Bury is a nice place to live and it's perhaps not surprising that it is one of the quieter Divisions in GMP. I spent in total 5 years on the Division, initially as a foot patrol and later in a panda or the van. I also spent some time in Communications there as well as 6 months as a CID aide (during which I realised that the CID was probably not where I wanted to spend my career). My shift, "4 Scale", was a great bunch and we were a tight-knit team who worked hard as a team and also socialised together as a matter of course. Many's the time we'd head off to the pub after finishing an afternoon shift and then onto a nightclub later and finish off with a curry at the local indian restaurant in the early hours of the morning, even if we were due back on duty at 6am!

1980 saw the Steel Strike and I ended up spending lots of time sat in Personnel Carriers in and around Sheffield. 1981, however, brought the riots in Toxteth, Salford and Moss Side. First thing we knew was being bundled into personnel carriers across to Toxteth and then standing for hours behind our shields (but with no proper helmets) with bricks, railings and other objects being chucked at us. End result, plenty of bobbies injured and hardly anyone arrested.

When Moss Side and Salford erupted our Chief Constable, James Anderton, adopted a somewhat more aggressive approach: Firstly he acquired decent riot helmets for us, and secondly we were allowed to try to break up groups of rioters and arrest them. End result: Lots of rioters arrested and not nearly so many bobbies injured.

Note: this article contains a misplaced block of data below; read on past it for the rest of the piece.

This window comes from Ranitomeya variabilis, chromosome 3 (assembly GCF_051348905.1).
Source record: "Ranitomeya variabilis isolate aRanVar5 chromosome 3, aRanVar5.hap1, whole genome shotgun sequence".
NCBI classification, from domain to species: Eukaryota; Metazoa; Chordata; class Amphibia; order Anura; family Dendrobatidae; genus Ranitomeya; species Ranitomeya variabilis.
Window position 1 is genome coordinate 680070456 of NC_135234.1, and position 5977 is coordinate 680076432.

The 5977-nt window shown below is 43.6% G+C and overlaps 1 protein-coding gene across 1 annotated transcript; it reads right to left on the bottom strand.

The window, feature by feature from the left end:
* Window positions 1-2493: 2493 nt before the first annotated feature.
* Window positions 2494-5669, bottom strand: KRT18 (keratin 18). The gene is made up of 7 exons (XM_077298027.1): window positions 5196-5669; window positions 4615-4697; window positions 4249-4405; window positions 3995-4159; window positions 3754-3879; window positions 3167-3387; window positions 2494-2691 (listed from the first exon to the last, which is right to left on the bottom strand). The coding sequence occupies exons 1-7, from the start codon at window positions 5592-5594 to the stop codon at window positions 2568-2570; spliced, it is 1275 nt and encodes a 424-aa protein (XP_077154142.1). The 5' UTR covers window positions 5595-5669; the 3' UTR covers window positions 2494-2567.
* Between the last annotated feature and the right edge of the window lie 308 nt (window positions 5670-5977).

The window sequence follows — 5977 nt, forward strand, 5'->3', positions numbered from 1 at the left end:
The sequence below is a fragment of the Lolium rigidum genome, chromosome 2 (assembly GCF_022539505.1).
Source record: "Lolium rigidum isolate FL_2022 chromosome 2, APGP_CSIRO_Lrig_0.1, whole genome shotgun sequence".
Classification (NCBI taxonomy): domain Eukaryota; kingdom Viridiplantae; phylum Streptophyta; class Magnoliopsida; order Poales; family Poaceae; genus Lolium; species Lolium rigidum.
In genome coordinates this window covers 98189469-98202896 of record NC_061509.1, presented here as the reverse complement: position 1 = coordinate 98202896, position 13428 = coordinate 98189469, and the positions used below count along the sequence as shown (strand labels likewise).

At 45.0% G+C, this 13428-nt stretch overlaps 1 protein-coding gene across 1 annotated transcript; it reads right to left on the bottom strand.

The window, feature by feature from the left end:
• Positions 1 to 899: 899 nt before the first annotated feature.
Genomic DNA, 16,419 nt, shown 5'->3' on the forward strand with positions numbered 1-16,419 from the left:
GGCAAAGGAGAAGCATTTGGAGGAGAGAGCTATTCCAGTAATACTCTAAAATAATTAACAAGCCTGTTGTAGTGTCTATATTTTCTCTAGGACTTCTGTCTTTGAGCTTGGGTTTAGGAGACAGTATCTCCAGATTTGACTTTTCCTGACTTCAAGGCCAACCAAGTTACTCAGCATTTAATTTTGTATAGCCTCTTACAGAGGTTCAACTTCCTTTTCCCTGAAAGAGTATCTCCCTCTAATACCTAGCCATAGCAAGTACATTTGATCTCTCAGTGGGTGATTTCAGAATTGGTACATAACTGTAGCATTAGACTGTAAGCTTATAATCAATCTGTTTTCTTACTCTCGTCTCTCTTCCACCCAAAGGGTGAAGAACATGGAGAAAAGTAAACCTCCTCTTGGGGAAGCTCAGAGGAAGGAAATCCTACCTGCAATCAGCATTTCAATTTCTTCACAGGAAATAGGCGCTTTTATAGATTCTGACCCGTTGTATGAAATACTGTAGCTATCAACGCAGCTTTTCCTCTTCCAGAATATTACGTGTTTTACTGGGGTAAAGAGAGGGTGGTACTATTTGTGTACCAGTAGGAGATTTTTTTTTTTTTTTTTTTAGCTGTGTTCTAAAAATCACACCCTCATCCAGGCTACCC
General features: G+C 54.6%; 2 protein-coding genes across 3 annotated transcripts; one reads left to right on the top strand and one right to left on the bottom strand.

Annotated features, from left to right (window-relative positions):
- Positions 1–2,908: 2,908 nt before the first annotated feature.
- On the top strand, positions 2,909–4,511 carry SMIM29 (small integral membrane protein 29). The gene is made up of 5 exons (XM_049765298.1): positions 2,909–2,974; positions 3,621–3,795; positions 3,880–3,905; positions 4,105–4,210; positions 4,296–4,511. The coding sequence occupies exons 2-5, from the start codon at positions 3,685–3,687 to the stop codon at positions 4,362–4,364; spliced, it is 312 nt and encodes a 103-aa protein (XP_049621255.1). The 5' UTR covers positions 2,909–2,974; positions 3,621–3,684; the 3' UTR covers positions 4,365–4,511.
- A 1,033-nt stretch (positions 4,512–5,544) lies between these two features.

Whilst at Bury, I also spent 6 months seconded to the central licensing squad, the Hush Puppies at they were then known. That was great fun albeit fairly hairy at times, working undercover in pubs, clubs and shabeens all over the force area, sometimes doing observations for other departments such as the Drug Squad. Most of the time these duties were fairly routine and mundane observations after tip-offs about under-age or after-time drinking. Sometimes, however, we would be asked to be inside premises prior to and during a Police raid (eg: for drugs) and at other times we'd be asked to carry out observations in situations that would be really quite dangerous if our identities were discovered. All in all, though, one of the best and most fulfilling periods of my career.